I was recently lucky enough to visit Iceland whilst on a cruise. One of the excursions included a visit to the Myvatn Nature Baths. Upon arrival we were divided and pointed in the direction of the Male or Female changing rooms. We had been given instructions to shower BEFORE putting our swimsuits on. As we entered the ladies changing room we passed the showers and yes, it was one huge shower room. Now, I know we British are a little reserved but if the only way of getting to the steamy Naturebath was by showering naked with all the other women then so be it. I found myself a locker (coin required) where I was able to stow away my clothes and bag etc. Grabbed my costume and towel and went to join my 'sisters' in the shower. Memories of school days and the PE teacher forcing us through ran through my head. OK, let's say showering done and after struggling to put costume on a wet body, I headed outside and then finding a railing to hang my towel on I got in the lovely warm waters of the pool.
Then I remembered I should have taken all jewellery off. I still had my wedding ring on so decided to keep that hand elevated (not as easy as it sounds after a few minutes), Apparently the jewellery thing mainly applies to Silver as the chemical composition (sulphur) causes it to turn black, shame I didn't realise gold was unaffected until later!
Now there were quite a lot of people here the day I visited, a few coach loads plus individual visitors. Still it never felt too crowded as the pools are quite big. You can relax on wooden platforms where clouds of steam rise up from cracks in the Earth's surface, then you can enjoy a pool of geothermal water which comes from depths of 2500 metres underground. The warming waters contain high quantities of minerals, silicates and geothermal micro-organisms that can be beneficial to the skin.
The website tells us: "The water supplies for the lagoon run straight from the National Power Company´s bore hole in Bjarnarflag. The water has a temperature of about 130°C when it arrives to the huge basin beside the lagoon itself forming an impressive, man-made hot spring. Altogether, the lagoon and the basin contain around 3.5 million litres of water with a temperature of 36 – 40°C."
There are no undesirable bacteria in the pool so no chlorine or disinfectants are added.
The ground of the pool can be a bit rough in places and slip in others so I'd advise wearing waterproof footwear. There are areas around the pool that you can sit, there are areas where the temperature changes as you walk around.
Whether it's Summer or Winter this pools will soak away all your tensions (once you're out of the naked showers!) Just lay back and enjoy the amazing scenery of Lake Myvatn and the volcanic crater Hverfjall.
Once out and dressed you can purchase gifts from the shop or have a snack in the Kaffi Kvika (Magma Cafe).
I've been told these baths are better than the other ones in Reykjavik as they are bigger, less crowded and more lockers. I've not tried the others so cannot verify this.
Pool opening times:
Summer - June - August 9am to 11.30pm
Winter - September to May 12 noon to 9.30pm
Date 01/06 - 31/8 01/09 - 31/05
Adult single ticket kr. 3.700.- kr. 3.200.-
Teenagers, 13-15 years kr. 1.300.- kr. 1.100.-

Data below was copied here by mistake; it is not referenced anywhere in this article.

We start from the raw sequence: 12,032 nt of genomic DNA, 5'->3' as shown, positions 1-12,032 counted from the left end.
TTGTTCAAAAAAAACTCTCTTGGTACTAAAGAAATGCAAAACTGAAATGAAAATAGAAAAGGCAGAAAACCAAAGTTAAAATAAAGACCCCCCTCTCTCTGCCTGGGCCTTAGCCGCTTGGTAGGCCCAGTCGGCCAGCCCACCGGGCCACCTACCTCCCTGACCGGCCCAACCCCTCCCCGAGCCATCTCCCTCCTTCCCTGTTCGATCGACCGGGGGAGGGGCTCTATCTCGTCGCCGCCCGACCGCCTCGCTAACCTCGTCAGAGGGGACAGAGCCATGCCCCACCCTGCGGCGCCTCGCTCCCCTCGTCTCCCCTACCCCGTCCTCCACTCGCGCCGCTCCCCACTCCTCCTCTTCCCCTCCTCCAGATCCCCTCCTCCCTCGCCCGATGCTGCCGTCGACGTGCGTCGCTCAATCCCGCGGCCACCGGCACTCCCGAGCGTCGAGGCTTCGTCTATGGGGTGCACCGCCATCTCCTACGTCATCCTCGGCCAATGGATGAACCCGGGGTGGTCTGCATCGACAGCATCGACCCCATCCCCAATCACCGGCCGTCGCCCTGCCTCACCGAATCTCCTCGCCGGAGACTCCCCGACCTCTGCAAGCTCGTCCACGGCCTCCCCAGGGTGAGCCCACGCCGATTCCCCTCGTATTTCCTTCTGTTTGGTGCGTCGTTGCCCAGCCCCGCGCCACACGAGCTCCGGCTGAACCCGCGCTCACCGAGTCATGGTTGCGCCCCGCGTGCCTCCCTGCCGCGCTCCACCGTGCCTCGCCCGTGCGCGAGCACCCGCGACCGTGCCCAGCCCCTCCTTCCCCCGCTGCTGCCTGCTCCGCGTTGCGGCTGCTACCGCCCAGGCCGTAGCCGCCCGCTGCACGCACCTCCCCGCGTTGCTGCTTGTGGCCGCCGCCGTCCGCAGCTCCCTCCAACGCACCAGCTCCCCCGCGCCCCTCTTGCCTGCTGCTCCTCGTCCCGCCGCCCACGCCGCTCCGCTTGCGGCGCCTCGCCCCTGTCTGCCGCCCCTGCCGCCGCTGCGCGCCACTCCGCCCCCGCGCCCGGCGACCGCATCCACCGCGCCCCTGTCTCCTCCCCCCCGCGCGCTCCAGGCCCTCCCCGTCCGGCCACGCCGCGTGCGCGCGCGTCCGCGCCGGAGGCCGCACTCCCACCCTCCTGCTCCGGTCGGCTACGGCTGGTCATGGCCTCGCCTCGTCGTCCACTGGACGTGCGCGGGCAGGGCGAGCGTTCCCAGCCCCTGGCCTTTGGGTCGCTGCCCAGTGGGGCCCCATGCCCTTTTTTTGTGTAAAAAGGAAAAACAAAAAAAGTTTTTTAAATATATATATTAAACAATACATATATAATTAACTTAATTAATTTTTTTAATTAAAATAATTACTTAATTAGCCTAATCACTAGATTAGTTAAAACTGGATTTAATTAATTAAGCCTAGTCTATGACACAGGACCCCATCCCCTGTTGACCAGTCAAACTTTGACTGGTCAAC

Handicapped, Senior citizens, Students kr. 2.400.- kr. 2.200.-
Tel. +354 464 4411
During our trip to Iceland in the summer of 2007, Myvatn was our first place of stay - 300km along the Iceland ring, going anti-clockwise from the ferry terminal. I've reviewed Lake Myvatn seperately, so if you want to check it out - feel free.
I was initially planning to visit the thermal baths Blue Lagoon right at the end of this trip during a few days in the capital. The weather was pretty moody in Myvatn, so when a Danish girl staying at the same campsite at us mentioned to us that she was going up there and had done so the day before and thought it was considerably better than Blue Lagoon which she had also been to, we decided to give it a go.
The main reasons for the preference of this thermal bath is - less tourists and people generally, cheaper and the amazing location. A small but chilly walk up the hill from Myvatn, leads you to the baths, pay your fee, change your clothes and then take a peek outside for what you are in for.
Perched almost at the top of a hill, through the steam a dramatic view of Lake Myvatn with the vocalnic islets in the middle is seen at the edge of the nature bath and from the other side you can see the deserty star wars coloured hills in the background with smoke spiralling into the sky. It's quite magnificent. At around 0 outside when we were there, it's naturally fresh.. which makes getting into the hot water or the hot tubs all the more comforting.
There's also a sauna. Best of all - cold beer can be bought for 400kr which isn't cheap but was probably the cheapest beer we had out in Iceland in all of our trip. There's no time limit and you can basically spend all day frolicing around in the silky soft water! It wasn't particularly busy and you could always have a great deal of space to yourself, in fact there were only a handful of people there when we visited and the sauna seemed more popular.
I'd say that along with nearby Detifoss (Europe's largest waterfall), this was definitely the best part of our Iceland experience.
Adult single ticket kr. 2.000.-
Teenagers, 12-15 years kr. 1.000.-
Handicapped, Spoex Members (Icelandic Association for Patients of Psoriasis and other Skin Diseases), Senior citizens (67 years and older) kr. 1.600.
The annual tickets are a great deal at:
10 entries ticket kr. 18.000,-
3 months ticket kr. 20.000.-
Annual ticket kr. 25.000.-
Annual ticket for couples kr. 30.000.-
Annual ticket for families kr. 40.000.
With the great exchange rates at the moment, 300 kr is £1, so you really can't miss out!